Due to variable histopathology, significant association between RASSF1A gene promoter metylation and higher degree of tumor, invasion to biometrial and metastasis to pelivic lymph nodes observed. But not a significant difference between menarche parity, history of oral contraceptive consumption, hormone replacement therapy and smoking among patients and the control group were observed (43). In other reseraches correlation of hypermethylation of CpG islands with clinicopathological parameters (tumor grade, myometrial invasion and nodal involvement) has been demonstrated.

Liao et al. (2008) demonstrated an increased risk for endometrial cancer for patients who had RASSF2A gene promoter methylation 25 of 75 cases (33 %). Also there was an increase in endometrial cancer incidence for elderly patients (40). Hesson et al. (2005) observed similar findings for colon cancer patients (44). Weimeng et al. (2011) analyzed combined methylation pattern of RASSF1A and RASSF2A genes as a diagnostic marker for bladder cancer. They observed methylation in 72% of the cancer cells and only 6% of healthy tissues and confirmed that RASSF1A and RASSF2A genes have a distinct methylation pattern in bladder tumor tissues compared to normal tissues (45).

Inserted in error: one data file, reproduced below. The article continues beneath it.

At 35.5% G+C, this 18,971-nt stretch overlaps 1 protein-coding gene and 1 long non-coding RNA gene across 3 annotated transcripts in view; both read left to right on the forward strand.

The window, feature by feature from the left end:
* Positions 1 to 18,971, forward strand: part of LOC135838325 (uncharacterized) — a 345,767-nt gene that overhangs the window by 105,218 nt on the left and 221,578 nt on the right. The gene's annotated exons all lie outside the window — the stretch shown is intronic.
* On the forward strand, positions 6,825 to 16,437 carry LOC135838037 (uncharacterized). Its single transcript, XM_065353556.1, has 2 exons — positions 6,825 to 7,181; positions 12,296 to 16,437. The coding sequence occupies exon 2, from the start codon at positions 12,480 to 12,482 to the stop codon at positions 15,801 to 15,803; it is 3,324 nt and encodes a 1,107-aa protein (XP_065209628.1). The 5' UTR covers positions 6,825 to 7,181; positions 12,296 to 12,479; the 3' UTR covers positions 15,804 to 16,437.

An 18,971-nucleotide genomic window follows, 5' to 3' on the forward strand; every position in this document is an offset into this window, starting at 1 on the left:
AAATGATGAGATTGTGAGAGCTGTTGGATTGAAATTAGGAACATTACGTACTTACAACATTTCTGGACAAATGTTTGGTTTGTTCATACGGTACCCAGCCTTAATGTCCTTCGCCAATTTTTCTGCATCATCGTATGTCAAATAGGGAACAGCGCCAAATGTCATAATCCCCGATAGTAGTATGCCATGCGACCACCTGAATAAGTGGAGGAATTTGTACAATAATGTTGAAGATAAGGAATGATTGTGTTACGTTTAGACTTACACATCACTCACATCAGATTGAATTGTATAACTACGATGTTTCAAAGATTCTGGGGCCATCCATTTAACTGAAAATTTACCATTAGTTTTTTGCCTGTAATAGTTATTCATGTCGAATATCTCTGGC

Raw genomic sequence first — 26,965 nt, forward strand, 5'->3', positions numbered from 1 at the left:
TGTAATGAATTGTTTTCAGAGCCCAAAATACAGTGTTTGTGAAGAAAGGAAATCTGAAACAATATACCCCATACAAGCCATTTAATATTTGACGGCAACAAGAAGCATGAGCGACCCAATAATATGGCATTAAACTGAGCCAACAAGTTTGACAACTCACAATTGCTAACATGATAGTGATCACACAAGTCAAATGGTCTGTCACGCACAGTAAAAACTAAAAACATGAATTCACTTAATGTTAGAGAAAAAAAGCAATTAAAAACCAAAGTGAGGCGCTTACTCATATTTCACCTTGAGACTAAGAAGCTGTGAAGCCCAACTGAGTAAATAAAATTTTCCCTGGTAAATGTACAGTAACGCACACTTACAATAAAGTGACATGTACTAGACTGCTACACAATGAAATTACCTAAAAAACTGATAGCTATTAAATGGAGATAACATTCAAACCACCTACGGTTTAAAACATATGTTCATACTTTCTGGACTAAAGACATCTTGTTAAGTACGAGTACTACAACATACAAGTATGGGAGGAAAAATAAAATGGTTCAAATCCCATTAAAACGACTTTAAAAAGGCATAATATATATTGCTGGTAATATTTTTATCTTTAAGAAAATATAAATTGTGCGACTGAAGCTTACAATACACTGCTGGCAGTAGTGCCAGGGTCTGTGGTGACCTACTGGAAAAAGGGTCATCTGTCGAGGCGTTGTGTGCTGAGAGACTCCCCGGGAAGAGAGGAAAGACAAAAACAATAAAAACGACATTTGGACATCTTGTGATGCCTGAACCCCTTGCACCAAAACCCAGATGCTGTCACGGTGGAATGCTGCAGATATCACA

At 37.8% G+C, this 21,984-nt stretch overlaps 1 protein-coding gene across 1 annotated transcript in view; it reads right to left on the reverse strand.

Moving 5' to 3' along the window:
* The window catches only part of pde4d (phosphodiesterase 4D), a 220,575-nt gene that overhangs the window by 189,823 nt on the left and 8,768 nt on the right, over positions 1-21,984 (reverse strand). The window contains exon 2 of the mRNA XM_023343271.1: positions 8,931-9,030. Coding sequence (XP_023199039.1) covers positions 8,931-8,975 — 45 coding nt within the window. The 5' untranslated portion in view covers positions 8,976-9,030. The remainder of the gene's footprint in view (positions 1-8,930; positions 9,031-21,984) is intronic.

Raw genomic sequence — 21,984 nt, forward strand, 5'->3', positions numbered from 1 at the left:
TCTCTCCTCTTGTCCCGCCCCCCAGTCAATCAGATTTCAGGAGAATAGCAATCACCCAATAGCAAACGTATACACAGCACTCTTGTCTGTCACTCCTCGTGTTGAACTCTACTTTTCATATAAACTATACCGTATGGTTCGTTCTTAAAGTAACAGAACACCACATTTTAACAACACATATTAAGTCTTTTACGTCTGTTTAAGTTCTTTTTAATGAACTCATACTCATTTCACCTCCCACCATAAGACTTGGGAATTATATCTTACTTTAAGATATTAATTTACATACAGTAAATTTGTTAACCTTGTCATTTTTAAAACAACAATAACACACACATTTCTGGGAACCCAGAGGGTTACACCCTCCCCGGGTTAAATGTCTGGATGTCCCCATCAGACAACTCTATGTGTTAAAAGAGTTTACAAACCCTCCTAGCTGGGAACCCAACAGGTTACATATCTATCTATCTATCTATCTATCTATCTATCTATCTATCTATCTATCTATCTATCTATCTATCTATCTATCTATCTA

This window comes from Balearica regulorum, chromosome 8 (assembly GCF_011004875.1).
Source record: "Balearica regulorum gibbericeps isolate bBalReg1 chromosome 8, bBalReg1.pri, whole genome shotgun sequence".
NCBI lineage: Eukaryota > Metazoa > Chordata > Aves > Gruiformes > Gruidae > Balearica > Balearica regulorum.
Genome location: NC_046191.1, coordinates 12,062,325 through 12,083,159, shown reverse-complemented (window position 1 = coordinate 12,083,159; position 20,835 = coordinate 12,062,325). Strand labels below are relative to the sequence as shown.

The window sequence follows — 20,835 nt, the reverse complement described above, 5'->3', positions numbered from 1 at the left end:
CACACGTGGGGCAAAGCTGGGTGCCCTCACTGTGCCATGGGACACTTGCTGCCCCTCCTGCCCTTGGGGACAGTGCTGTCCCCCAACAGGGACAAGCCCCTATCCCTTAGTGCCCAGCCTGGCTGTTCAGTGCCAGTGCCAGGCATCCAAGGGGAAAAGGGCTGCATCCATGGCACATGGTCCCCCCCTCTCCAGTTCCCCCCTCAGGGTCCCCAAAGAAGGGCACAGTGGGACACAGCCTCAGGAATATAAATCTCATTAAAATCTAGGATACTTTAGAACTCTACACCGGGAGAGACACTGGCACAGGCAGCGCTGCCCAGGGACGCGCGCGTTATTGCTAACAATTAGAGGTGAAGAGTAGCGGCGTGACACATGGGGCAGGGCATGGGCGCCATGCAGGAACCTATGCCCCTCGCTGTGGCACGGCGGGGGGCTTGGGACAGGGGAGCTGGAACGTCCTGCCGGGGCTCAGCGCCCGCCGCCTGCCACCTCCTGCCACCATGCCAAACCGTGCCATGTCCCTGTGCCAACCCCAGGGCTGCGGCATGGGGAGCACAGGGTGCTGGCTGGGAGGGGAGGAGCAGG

In conclusion, the present study demonstrated that promoter metyaltion of RASSF1A and RASSF2A genes is a frequent epigenetic event in EC. The results indicated that hypermethylation of these genes was involved in some clinical and pathogenesis of the diseass. Furthurmore, the methylation pattern of these genes in blood samples emphasize that this epigenetic event has the potential to be as a molecular marker for cancer and has digonostic and prognostic values for early carcinogenesis detection in EC. Finally, our data represents a clinical tool for the proper management of the EC.

Footnotes